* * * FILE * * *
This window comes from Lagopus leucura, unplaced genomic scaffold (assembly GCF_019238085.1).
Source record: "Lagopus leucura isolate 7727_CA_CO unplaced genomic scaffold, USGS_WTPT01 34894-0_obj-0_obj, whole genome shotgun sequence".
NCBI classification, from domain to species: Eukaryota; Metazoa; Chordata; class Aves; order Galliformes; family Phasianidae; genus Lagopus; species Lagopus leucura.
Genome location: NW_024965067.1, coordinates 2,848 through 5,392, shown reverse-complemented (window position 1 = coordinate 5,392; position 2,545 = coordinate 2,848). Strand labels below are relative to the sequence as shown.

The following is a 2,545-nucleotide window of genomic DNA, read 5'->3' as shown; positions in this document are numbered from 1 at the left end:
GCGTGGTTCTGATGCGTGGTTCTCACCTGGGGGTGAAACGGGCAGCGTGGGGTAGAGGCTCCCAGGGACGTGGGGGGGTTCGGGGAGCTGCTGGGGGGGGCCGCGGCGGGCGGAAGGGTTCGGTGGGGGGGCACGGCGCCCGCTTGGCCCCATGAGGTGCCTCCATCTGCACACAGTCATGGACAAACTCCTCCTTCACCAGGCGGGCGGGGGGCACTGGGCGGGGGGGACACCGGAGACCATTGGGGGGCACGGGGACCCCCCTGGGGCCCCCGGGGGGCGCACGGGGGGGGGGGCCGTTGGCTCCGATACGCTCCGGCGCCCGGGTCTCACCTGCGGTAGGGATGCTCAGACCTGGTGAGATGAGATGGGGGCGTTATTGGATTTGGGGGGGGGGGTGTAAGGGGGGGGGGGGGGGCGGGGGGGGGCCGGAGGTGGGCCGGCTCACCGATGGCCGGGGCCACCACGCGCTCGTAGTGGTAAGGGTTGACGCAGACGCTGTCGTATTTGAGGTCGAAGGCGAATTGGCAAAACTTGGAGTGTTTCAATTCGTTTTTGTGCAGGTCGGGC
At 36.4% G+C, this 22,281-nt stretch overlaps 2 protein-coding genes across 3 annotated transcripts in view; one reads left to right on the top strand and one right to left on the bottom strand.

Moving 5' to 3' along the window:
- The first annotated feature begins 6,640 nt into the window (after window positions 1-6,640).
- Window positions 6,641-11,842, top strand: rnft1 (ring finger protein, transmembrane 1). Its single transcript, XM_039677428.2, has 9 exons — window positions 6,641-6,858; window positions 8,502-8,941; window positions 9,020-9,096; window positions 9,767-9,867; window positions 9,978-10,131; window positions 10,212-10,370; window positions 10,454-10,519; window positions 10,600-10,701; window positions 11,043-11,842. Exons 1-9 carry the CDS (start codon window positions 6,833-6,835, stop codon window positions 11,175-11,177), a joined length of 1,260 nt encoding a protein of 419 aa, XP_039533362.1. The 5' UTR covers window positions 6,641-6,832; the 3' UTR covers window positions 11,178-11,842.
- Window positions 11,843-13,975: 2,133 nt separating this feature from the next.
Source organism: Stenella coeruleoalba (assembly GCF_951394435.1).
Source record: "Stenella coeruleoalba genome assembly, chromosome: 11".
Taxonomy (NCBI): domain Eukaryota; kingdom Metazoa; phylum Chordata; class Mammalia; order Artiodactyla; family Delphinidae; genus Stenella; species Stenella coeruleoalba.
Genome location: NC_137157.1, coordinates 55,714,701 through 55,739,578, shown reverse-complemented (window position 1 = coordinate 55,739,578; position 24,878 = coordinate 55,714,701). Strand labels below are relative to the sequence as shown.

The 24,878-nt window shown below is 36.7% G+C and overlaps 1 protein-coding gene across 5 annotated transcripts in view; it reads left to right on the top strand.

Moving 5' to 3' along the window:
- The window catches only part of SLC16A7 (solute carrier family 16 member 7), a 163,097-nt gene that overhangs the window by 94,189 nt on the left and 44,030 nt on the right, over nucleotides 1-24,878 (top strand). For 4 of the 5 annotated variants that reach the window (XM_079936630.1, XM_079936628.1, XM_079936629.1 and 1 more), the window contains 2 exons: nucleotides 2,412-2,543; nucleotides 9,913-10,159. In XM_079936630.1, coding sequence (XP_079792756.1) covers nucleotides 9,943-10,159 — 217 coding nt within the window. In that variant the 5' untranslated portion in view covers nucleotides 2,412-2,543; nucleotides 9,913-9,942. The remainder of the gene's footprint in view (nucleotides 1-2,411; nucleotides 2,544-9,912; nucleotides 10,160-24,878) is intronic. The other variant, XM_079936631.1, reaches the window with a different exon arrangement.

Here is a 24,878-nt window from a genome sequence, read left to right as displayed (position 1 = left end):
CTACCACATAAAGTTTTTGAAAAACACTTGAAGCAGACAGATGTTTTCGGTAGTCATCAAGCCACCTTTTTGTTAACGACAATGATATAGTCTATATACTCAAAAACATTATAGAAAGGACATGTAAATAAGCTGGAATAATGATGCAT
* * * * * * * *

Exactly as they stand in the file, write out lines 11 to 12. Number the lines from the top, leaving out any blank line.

- Window positions 11,843-13,975: 2,133 nt separating this feature from the next.
Source organism: Stenella coeruleoalba (assembly GCF_951394435.1).